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I·ran (ĭ-răn, ĭ-rän, ī-răn) Formerly Per·sia (pûrzhə, -shə)
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A country of southwest Asia. Inhabited since c. 2000 BC by Iranian peoples, the region later became the core of the Persian Empire. After being conquered by Alexander the Great and ruled by the Parthian Arsacid dynasty, Persia was reestablished under the Sassanian dynasty (AD 224-651) and, after invasions by Arabs (7th century), Turks (10th century), and Mongols (13th century), was reestablished again under the Safavid dynasty (1502-1736). The country, renamed Iran in 1935, was ruled by the Pahlavi dynasty from 1925 until the ouster of Mohammad Reza Pahlavi (1979) in a revolution led by the Ayatollah Khomeini, who established an Islamic republic. Tehran is the capital and the largest city.

Usage Note: As foreign locales become more familiar to English speakers, the pronunciation of their names often evolves away from a literal rendering of their English spelling and toward their native pronunciation, though with considerable variation across names and speakers. Prague once rhymed with plague but now is closer to bog, while Chile may be pronounced either as "chilly" or "chee-lay," and Brazil is still Anglicized (brə-zĭl) rather than Portuguese (brä-sēl). In American English today, we find three common pronunciations for Iran: (ĭ-rän, ĭ-răn, and ī-răn), with analogous variants for Iraq. In our 2014 Usage Ballot, most Panelists personally preferred (ĭ-rän), but a large majority considered both (ĭ-rän) and (ĭ-răn) acceptable. The same was true for Iraq. Panelists were much less tolerant of the pronunciation of the initial syllable as "eye" (some commented that this pronunciation seemed "unsophisticated" or "parochial"): 71% deemed (ī-răn) unacceptable, with only 6% reporting it as their preferred pronunciation, with similar percentages for Iraq.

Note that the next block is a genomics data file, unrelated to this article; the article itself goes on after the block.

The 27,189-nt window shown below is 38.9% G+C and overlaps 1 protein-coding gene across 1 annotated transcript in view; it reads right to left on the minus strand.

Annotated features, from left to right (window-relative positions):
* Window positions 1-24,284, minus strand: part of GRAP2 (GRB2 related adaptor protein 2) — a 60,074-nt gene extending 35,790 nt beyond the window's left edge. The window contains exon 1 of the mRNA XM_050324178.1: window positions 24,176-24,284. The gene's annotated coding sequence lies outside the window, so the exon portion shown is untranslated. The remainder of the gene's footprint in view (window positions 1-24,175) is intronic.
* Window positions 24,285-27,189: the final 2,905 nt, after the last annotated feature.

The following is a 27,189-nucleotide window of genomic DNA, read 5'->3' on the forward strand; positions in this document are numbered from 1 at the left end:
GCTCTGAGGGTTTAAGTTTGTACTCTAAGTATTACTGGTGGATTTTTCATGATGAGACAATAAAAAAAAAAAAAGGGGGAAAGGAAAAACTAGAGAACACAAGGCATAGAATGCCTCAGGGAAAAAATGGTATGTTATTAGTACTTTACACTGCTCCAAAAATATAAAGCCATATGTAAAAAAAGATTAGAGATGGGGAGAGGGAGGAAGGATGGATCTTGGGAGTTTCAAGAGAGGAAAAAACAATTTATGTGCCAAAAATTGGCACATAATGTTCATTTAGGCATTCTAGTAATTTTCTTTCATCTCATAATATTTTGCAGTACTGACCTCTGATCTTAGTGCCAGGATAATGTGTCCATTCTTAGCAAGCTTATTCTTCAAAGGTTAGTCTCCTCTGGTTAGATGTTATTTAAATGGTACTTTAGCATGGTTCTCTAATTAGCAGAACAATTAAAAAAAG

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Iran

The American Heritage® Dictionary of the English Language, Fifth Edition copyright ©2020 by Houghton Mifflin Harcourt Publishing Company. All rights reserved.
 

Indo-European & Semitic Roots Appendices

    Thousands of entries in the dictionary include etymologies that trace their origins back to reconstructed proto-languages. You can obtain more information about these forms in our online appendices:

    Indo-European Roots

    Semitic Roots

    The Indo-European appendix covers nearly half of the Indo-European roots that have left their mark on English words. A more complete treatment of Indo-European roots and the English words derived from them is available in our Dictionary of Indo-European Roots.

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